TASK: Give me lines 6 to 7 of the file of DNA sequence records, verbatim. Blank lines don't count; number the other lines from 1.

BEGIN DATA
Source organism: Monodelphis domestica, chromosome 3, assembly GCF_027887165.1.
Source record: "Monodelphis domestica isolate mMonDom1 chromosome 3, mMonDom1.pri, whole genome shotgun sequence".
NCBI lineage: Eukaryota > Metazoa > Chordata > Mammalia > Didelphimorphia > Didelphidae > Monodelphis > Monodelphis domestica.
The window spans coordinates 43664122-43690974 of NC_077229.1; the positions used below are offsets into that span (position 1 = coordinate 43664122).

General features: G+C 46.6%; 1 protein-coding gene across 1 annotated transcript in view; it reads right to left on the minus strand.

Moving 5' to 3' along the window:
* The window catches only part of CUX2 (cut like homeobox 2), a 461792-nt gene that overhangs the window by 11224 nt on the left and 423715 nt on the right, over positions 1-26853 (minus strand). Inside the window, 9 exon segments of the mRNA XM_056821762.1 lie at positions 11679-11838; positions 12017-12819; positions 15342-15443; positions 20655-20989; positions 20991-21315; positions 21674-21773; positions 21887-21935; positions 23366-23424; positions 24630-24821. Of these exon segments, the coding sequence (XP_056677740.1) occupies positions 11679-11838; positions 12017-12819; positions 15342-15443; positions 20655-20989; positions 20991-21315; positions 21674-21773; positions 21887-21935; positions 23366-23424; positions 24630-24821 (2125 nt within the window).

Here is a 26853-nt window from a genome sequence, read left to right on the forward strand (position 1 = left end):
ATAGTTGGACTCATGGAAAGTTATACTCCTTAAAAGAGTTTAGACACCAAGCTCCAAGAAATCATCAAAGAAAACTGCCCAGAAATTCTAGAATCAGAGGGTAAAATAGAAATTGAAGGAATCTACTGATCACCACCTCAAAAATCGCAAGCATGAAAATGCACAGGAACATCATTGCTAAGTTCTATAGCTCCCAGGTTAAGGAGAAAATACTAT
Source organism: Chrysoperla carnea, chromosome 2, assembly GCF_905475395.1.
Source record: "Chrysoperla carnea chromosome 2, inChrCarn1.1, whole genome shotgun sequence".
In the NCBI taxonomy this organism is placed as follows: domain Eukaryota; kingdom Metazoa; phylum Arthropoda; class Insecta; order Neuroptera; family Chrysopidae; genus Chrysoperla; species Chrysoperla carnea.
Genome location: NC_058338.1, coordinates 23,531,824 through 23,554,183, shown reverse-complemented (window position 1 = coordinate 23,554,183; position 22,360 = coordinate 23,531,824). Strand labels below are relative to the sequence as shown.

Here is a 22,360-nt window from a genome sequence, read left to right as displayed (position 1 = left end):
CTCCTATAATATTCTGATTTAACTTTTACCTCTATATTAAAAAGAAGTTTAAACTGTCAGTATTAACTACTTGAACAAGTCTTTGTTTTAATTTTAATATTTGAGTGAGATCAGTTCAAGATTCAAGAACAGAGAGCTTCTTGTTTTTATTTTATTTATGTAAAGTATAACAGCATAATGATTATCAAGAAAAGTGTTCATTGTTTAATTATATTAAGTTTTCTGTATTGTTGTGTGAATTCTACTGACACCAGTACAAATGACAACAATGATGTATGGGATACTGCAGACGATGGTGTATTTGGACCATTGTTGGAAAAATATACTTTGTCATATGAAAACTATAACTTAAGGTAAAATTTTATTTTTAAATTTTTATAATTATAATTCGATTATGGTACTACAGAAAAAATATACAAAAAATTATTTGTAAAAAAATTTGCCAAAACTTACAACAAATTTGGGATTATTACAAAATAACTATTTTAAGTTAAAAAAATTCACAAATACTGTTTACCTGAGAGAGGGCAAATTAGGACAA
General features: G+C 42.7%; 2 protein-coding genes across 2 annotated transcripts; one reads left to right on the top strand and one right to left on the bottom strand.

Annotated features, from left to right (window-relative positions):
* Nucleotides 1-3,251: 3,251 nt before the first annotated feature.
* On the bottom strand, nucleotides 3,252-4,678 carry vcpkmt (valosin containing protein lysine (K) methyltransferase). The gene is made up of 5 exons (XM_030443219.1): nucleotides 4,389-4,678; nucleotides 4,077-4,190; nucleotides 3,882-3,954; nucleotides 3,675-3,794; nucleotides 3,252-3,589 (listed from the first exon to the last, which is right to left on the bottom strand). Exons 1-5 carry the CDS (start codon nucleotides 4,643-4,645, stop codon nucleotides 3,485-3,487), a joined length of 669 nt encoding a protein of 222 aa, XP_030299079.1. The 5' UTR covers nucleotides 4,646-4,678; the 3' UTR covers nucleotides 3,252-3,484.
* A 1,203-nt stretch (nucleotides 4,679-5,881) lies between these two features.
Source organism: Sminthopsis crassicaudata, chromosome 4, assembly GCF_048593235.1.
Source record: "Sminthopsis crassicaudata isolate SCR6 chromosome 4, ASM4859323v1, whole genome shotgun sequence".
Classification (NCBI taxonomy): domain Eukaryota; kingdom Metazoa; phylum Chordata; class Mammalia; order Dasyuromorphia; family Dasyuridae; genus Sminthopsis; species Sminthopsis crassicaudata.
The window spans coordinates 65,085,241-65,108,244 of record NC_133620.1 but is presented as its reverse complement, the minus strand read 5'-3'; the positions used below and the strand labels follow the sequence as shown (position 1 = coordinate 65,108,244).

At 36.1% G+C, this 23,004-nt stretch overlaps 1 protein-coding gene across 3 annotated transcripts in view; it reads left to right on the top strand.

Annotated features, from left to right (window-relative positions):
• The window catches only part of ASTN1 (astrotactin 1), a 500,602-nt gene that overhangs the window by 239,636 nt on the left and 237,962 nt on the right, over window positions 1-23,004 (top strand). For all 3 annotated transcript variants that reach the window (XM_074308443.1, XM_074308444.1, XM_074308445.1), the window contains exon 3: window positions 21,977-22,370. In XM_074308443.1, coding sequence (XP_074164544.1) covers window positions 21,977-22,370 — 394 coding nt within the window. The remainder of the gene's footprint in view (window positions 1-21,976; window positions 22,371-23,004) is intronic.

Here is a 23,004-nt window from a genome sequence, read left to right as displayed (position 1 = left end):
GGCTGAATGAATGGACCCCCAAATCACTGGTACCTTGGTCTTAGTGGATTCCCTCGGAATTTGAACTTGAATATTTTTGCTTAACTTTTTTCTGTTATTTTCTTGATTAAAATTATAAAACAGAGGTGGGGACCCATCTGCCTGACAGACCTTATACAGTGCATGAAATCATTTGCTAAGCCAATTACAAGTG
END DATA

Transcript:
Moving 5' to 3' along the window:
* The window catches only part of CUX2 (cut like homeobox 2), a 461792-nt gene that overhangs the window by 11224 nt on the left and 423715 nt on the right, over positions 1-26853 (minus strand). Inside the window, 9 exon segments of the mRNA XM_056821762.1 lie at positions 11679-11838; positions 12017-12819; positions 15342-15443; positions 20655-20989; positions 20991-21315; positions 21674-21773; positions 21887-21935; positions 23366-23424; positions 24630-24821. Of these exon segments, the coding sequence (XP_056677740.1) occupies positions 11679-11838; positions 12017-12819; positions 15342-15443; positions 20655-20989; positions 20991-21315; positions 21674-21773; positions 21887-21935; positions 23366-23424; positions 24630-24821 (2125 nt within the window).